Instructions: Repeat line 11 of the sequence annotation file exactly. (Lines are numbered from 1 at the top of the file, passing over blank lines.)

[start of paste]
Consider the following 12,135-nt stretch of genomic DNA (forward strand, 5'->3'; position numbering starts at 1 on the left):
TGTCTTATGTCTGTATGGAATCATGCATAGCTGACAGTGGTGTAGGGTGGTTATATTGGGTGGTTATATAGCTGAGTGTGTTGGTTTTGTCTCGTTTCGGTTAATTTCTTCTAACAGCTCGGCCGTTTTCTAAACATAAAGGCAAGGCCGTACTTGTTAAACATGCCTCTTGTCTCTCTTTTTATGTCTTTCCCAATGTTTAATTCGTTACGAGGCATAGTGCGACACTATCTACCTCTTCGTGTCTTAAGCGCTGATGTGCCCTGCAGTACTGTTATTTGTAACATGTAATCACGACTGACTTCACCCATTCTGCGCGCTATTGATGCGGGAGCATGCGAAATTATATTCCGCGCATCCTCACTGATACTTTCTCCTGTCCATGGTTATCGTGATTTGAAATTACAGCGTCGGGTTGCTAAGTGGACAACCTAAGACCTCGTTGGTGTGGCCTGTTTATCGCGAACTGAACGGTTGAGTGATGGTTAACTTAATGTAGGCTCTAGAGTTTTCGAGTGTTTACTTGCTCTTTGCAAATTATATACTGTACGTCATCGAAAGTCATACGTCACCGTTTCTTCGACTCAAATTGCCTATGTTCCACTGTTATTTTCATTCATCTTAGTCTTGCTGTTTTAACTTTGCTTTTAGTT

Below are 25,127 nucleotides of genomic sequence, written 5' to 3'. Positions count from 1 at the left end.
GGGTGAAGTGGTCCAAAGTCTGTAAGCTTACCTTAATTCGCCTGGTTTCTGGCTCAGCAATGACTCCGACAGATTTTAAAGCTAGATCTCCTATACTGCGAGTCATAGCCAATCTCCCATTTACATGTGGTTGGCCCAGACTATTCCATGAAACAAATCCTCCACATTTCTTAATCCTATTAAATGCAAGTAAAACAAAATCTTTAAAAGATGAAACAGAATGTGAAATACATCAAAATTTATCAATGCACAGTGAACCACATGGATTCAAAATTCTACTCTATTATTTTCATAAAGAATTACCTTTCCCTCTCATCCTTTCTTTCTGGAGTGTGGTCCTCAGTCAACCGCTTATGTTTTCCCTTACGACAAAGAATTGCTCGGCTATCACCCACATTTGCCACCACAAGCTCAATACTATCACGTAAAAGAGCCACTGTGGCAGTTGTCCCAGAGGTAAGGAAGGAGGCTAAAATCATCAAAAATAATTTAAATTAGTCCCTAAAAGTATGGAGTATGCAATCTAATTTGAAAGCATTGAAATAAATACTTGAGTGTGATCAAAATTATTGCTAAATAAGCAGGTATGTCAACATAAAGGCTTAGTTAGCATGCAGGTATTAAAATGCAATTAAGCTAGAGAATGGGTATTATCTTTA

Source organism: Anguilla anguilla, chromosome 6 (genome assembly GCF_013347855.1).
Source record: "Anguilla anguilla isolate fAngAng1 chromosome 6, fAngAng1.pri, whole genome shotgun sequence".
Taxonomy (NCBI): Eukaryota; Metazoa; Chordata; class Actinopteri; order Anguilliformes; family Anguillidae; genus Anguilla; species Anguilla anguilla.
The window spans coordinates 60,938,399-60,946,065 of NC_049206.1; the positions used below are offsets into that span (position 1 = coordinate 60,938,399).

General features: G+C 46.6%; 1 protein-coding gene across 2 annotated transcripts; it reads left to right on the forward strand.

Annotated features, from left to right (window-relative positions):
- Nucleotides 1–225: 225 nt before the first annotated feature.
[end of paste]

- Nucleotides 1–225: 225 nt before the first annotated feature.